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Clark County ‘zoom schools’ boost academic success


Nevada lawmakers saw early signs of success Tuesday for their $50 million experiment involving a few elementary schools – mostly in Clark County – that serve high numbers of English language learning students and poor academic performance.

Student improvements came through spending on smaller class sizes, more pre-kindergarten classrooms, creating reading centers and extending the school year, according to Clark County and Washoe school district officials presenting preliminary findings on the “zoom schools” to the Legislative Committee on Education.

“We really are seeing these kids zoom to success,” said Joyce Haldeman, Clark County associate superintendent of community and government relations, summing up the 2013-14 school year. It was the first of two years the district will receive additional state funding for 14 zoom schools.

The district spent $17.4 million of its $39.4 million in zoom funds during the school year, which lasted 17 days longer at zoom schools. The district has collected some student performance numbers from Cambeiro, Cortez, Craig, Detwiler, Diaz, Herron, Lunt, Martinez, Paradise, Petersen, Ronzone, Tate, Warren and Tom Williams elementary schools.

The school year started with 10 percent of pre-kindergarten students speaking English and ended with 80 percent of them having the expected language skills. About 35 percent of pre-kindergartners in the fall had the expected reading skills. By summer, close to 100 percent had attained grade-level reading skills.

Pre-kindergarten was previously limited and many families were on waiting lists. Zoom schools, however, removed the cap in 2013-14, causing enrollment to double at these schools to 1,000 pre-kindergarten students.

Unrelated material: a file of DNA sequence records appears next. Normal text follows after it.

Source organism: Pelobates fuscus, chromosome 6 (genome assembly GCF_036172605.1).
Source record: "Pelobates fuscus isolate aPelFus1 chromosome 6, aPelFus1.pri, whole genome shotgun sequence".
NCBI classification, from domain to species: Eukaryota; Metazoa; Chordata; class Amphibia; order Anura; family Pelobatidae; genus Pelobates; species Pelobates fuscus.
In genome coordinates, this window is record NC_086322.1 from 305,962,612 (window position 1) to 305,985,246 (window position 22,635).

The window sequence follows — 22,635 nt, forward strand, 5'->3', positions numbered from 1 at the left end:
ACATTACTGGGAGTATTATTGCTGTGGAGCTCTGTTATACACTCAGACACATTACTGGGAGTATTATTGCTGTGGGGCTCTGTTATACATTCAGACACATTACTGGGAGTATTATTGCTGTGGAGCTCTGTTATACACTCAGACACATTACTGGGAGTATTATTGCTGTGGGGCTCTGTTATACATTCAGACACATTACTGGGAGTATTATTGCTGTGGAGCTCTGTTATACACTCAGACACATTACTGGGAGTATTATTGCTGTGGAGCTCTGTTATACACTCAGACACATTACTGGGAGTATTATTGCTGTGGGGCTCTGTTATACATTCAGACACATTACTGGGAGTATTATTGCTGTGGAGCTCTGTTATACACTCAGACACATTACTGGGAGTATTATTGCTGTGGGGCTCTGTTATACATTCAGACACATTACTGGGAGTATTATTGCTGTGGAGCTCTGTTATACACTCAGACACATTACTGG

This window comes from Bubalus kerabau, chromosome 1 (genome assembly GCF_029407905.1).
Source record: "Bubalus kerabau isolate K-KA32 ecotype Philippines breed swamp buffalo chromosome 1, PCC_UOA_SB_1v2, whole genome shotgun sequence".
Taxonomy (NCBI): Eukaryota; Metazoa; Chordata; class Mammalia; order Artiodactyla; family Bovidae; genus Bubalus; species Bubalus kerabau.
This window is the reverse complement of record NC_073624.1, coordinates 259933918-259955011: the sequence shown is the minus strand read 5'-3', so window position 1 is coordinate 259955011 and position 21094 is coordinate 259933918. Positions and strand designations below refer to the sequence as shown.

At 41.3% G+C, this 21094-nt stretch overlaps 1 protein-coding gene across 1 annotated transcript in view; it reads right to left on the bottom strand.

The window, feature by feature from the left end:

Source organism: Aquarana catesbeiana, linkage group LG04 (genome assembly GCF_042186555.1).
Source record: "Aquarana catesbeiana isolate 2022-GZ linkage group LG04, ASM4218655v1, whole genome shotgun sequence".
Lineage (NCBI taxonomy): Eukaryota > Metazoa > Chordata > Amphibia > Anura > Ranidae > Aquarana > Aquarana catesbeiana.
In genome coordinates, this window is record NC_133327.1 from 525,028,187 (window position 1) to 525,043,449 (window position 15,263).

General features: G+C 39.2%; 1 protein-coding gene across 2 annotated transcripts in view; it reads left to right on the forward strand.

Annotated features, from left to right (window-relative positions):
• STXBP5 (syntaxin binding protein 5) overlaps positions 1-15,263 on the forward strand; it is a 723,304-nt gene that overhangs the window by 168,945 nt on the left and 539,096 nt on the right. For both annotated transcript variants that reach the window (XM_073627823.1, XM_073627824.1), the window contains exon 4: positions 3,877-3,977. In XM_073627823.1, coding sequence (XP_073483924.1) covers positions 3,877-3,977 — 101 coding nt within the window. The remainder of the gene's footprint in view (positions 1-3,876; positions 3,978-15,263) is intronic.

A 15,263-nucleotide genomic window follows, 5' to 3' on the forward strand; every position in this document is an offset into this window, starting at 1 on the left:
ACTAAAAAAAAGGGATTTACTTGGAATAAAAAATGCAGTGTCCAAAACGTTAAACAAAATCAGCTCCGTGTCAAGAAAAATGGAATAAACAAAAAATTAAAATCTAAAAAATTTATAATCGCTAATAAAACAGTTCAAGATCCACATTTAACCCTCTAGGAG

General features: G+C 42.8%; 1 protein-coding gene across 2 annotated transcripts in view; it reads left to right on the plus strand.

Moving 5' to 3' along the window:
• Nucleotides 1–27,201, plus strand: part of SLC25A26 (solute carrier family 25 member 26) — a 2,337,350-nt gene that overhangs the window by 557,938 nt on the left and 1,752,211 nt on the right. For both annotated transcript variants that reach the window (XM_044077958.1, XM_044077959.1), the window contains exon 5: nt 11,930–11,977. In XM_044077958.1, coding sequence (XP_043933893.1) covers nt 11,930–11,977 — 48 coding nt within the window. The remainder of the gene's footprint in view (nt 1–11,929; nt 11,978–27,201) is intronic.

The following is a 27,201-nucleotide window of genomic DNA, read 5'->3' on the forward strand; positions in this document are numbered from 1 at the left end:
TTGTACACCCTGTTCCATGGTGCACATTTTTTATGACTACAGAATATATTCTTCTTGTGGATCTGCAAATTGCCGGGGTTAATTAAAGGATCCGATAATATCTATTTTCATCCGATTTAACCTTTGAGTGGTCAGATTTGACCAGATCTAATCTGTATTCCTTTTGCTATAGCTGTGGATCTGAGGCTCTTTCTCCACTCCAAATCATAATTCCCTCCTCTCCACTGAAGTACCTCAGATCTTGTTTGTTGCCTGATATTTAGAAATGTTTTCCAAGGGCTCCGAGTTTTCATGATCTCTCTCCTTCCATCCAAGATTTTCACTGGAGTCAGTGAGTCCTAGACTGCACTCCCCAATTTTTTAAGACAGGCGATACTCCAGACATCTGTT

Kindergarten class sizes decreased to a maximum of 21 students each. Some classrooms previously neared 40 students. More than 80 percent of kindergartners met most benchmarks, which includes recognizing and writing all capital and lower-case letters, also knowing each letter’s sound.

“That’s amazing,” said Danielle Miller, academic manager for the district’s zoom schools, providing that and other numbers. About 39 percent of the 1,200 students in first through third grade who struggled to read and were put in reading centers for 30 minutes a day of intensive instruction, became proficient readers.

“Early data suggests that the (zoom school) program is having a positive effect,” Haldeman said.

However, Clark County and Washoe officials didn’t provide any past performance numbers or standardized test results to show whether students did better than they would have without the program. Third through fifth graders take state tests, but Miller said she hasn’t yet received those school-level results from the Nevada Department of Education.

“We shouldn’t get too excited until we see that comparison,” said Assemblyman Lynn Stewart, R-Henderson.

Miller and Debra Biersdorff, Washoe’s area superintendent of zoom schools, both said the statistics for 2013-14 won’t all be available until the start of next school year.

Some lawmakers were ready Tuesday to call it a success, though.

“This is an exceptional piece of legislation,” said Sen. Joyce Woodhouse, D-Henderson, who chairs the committee.

Clark County will be adding two zoom schools – Squires and Ira Earl elementary schools – next school year using remaining funds, Haldeman said. And the district is ready for an expansion, having 17 more elementary schools with at least 35 percent English language learners and earning 1-2 stars out of a possible 5 stars in the state’s ranking system, added Haldeman, asking lawmakers to extend the two-year program.

Washoe will also be adding more schools using existing zoom funds and made the same request.

“Please, please, please continue the funding,” Biersdorff said.

Contact Trevon Milliard at tmilliard@reviewjournal.com or 702-383-0279702-383-0279. Find him on Twitter: @TrevonMilliard.

 

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